Sophie Bennett is not a name you may have heard of, but she’s certainly someone to keep an eye on in the management of Welsh rugby.
As a young promising rugby player at national academy level in England, she progressed from playing at University to playing for Worcester and eventually Cardiff Quins, and subsequently landed a role at the WRU working with Wales’s elite female players.
“Playing for Quins was great, but it got to the point where I had to make a choice and I chose the job,” she says. Employment hasn’t stymied her active lifestyle though: “I was running marathons and doing a lot of road cycling, and now I’m into Crossfit. I train as full-time as someone can when they have a job like mine! I’ve always loved playing sport.”
Sophie’s job is certainly varied. She describes her role as the ‘women’s performance manager’, looking after the senior women’s squad and the pathways that a player may use to break onto the international scene, from regional rugby to Sevens and finally international XVs level.
“The other side of my job is to help coordinate the Colleges and Regional & National Age Grade Programmes in the men’s game and help administer the national academy; a group of players who have access to training and holistic support at the state-of-the-art facilities we have here.”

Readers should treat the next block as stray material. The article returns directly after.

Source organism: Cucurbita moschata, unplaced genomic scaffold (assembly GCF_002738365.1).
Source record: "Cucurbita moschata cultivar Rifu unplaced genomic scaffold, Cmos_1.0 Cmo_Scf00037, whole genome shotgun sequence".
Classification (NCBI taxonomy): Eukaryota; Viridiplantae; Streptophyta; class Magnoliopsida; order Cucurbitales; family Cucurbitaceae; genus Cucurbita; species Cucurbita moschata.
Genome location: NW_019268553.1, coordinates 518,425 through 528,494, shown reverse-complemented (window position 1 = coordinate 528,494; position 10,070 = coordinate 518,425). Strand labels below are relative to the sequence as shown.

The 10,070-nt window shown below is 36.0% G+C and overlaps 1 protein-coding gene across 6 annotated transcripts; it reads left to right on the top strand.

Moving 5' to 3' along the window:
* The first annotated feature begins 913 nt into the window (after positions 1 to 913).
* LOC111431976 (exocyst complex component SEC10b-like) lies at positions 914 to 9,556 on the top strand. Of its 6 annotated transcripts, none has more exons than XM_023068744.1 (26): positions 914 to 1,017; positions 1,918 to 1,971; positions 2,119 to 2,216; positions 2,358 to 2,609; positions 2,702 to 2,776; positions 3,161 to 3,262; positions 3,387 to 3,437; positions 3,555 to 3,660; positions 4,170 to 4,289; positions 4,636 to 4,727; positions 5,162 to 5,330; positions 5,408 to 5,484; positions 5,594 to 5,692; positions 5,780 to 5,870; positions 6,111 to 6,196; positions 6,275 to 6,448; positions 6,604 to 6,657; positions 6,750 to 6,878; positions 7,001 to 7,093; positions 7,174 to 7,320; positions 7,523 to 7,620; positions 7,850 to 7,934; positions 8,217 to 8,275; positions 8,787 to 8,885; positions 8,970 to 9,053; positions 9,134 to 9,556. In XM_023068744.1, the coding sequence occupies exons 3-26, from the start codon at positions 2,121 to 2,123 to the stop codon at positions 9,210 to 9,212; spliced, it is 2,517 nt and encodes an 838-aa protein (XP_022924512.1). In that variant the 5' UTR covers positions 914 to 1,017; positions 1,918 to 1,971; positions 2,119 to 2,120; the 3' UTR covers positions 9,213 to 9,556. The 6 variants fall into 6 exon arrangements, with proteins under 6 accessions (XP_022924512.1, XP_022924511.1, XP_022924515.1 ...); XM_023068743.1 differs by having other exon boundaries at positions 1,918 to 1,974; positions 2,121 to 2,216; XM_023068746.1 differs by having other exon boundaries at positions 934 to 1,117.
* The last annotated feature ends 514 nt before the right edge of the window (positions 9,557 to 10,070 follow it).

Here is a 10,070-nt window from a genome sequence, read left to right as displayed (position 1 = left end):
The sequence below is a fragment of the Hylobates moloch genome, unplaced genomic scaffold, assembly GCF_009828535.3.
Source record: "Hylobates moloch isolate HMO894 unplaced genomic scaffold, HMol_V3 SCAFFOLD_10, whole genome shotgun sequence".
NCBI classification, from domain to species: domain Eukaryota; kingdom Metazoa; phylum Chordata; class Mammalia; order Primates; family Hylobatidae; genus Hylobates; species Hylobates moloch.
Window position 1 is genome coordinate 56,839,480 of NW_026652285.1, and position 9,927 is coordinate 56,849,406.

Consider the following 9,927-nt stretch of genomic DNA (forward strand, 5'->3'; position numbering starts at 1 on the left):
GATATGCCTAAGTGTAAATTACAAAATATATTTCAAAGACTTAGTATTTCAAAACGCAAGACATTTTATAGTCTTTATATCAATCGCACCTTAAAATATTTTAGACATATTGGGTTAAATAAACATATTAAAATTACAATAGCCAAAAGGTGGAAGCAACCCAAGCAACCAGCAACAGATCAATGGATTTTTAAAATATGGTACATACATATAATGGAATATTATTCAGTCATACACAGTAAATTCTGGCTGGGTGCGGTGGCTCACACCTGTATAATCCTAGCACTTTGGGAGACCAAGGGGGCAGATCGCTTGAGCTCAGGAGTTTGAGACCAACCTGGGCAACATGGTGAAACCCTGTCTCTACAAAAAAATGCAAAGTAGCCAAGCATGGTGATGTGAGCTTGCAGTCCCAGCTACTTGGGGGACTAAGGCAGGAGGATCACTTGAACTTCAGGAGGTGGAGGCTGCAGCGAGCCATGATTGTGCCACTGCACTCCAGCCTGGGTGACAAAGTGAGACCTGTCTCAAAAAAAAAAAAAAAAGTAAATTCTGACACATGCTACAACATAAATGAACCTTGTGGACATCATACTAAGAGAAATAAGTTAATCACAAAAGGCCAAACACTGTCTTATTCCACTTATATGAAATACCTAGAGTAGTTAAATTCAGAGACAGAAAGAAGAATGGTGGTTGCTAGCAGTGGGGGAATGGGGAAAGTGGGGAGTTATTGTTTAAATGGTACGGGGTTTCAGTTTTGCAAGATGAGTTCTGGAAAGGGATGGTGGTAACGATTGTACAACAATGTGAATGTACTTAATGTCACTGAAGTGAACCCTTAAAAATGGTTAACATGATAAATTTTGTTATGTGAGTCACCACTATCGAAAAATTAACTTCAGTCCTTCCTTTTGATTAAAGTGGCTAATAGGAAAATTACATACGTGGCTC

‘Here’ is the National Centre of Excellence (NCE): a base near Hensol in which the top international players are housed. Indeed, the Six Nation’s side will call it home during the 2013 competition. Strangely, though, Sophie tells of how sheer circumstance put rugby in her path. “I sort of fell into rugby. The wife of my colleague who I used to coach with played rugby, so we started a team and went off to university and got more heavily involved then. I got more and more involved in coaching there, and managed to get experience at Gloucester RFC, and was then asked to apply for the job I have now.”
So what was it that made her such an enticing prospect that she was headhunted for her role with the WRU? Volunteering, she says: “I always coached on the side of playing, and did as much as I could. When I graduated I kept coaching the University side, I threw myself into volunteering at Gloucester and for the RFUW.
“When a position opened up at Gloucester I stepped in and said I’d help until they found someone else, which was part time, then moved into managing the department after that. I never originally wanted this; I always saw myself as a PE teacher. But the more I grafted at it, the further I got.”
It is this determination and will to work that has made her the influential figure in welsh rugby that she is today. Indeed, as generations of talent come through the ranks at the NCE, it is thanks to the hard work and dedication of inspirational people like Sophie that these players exist at all.